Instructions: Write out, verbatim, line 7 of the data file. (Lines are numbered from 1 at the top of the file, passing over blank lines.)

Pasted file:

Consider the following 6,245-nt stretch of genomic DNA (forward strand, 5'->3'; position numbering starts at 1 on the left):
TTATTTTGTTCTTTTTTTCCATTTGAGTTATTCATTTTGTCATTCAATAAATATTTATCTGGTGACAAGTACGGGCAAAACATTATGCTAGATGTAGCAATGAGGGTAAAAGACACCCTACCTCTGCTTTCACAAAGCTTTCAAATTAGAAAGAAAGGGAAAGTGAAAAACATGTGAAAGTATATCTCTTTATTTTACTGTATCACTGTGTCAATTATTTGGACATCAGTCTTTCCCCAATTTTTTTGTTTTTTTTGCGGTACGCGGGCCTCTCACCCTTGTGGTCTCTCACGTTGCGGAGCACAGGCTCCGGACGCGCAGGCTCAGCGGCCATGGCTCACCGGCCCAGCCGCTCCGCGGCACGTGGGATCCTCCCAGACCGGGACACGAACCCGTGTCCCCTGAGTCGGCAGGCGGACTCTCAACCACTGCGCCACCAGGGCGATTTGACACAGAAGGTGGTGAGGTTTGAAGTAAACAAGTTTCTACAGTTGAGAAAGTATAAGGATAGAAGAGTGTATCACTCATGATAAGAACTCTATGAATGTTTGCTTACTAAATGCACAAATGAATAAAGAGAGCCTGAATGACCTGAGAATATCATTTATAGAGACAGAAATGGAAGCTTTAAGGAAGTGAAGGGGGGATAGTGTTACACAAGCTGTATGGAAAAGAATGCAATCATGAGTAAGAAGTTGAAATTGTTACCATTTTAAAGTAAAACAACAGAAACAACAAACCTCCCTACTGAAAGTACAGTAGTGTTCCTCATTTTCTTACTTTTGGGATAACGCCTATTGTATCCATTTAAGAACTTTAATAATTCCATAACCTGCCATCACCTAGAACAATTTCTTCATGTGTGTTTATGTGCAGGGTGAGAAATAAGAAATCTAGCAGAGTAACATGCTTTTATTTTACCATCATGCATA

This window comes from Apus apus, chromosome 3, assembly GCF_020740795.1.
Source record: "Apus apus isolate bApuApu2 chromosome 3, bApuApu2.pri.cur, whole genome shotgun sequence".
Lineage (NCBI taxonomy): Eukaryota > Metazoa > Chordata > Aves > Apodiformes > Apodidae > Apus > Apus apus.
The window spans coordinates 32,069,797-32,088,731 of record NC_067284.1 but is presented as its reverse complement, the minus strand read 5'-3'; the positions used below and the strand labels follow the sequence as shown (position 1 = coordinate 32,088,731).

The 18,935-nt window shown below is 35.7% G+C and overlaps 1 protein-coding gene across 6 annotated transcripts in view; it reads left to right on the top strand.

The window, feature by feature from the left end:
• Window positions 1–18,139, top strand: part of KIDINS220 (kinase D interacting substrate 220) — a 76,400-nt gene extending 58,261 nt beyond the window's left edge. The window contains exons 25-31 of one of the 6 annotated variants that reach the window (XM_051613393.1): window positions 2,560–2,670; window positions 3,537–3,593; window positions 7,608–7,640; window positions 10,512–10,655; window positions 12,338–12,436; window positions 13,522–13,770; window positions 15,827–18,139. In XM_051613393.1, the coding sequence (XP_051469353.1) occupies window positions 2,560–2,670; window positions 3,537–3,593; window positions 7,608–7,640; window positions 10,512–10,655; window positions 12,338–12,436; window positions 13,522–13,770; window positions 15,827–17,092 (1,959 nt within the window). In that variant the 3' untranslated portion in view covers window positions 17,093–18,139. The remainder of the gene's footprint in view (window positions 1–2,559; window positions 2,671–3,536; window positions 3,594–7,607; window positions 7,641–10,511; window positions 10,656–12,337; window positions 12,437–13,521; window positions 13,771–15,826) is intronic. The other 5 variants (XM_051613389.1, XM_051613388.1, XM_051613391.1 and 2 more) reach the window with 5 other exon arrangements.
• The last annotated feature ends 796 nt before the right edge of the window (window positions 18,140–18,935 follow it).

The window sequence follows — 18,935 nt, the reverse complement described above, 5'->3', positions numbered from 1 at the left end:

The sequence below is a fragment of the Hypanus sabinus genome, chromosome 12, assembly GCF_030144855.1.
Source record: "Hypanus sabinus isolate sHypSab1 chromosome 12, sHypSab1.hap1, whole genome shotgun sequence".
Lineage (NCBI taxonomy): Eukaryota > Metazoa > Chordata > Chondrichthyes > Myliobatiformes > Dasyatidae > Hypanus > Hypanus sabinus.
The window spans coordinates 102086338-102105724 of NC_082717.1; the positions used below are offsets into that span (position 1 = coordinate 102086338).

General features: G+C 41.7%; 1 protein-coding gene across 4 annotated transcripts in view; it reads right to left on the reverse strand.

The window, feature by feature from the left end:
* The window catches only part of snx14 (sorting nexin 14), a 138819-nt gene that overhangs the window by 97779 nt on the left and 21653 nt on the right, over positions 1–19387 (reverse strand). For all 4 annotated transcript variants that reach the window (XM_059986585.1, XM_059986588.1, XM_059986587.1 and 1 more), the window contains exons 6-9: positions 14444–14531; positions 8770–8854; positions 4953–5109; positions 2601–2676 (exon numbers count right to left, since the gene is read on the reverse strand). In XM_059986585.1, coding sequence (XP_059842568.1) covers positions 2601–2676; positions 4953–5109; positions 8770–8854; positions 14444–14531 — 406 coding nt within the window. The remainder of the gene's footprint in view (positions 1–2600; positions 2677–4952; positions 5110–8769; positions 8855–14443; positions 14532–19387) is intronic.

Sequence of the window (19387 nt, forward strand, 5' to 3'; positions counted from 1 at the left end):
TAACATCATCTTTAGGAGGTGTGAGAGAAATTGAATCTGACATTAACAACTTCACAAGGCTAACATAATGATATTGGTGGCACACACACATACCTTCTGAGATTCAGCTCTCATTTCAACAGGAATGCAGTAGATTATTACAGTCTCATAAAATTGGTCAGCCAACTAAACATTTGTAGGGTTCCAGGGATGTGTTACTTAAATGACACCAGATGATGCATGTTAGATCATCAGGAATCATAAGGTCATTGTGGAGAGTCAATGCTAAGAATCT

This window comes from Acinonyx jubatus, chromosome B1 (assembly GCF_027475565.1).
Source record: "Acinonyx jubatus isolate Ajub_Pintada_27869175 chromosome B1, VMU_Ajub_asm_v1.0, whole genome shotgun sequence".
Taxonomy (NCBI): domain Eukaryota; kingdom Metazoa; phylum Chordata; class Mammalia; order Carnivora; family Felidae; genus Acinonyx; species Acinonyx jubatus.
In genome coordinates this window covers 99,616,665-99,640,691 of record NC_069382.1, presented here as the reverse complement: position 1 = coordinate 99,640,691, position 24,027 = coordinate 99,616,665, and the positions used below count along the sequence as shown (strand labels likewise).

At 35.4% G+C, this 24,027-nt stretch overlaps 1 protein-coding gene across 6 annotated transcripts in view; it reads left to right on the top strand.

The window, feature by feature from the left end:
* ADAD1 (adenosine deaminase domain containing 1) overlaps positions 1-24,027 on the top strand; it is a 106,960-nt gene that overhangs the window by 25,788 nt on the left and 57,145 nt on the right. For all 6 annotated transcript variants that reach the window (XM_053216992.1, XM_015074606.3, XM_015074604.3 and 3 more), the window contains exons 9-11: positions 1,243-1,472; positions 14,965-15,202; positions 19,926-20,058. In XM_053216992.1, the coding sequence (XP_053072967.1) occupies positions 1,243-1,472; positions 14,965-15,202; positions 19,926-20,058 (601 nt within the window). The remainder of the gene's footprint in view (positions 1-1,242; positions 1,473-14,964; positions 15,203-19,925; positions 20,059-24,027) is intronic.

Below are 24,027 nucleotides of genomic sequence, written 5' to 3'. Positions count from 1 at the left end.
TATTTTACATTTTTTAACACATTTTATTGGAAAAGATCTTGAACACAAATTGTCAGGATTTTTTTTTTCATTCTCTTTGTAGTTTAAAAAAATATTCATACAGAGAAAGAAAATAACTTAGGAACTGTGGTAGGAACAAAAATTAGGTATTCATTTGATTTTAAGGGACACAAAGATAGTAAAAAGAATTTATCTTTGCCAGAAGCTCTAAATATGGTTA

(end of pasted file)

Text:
The 18,935-nt window shown below is 35.7% G+C and overlaps 1 protein-coding gene across 6 annotated transcripts in view; it reads left to right on the top strand.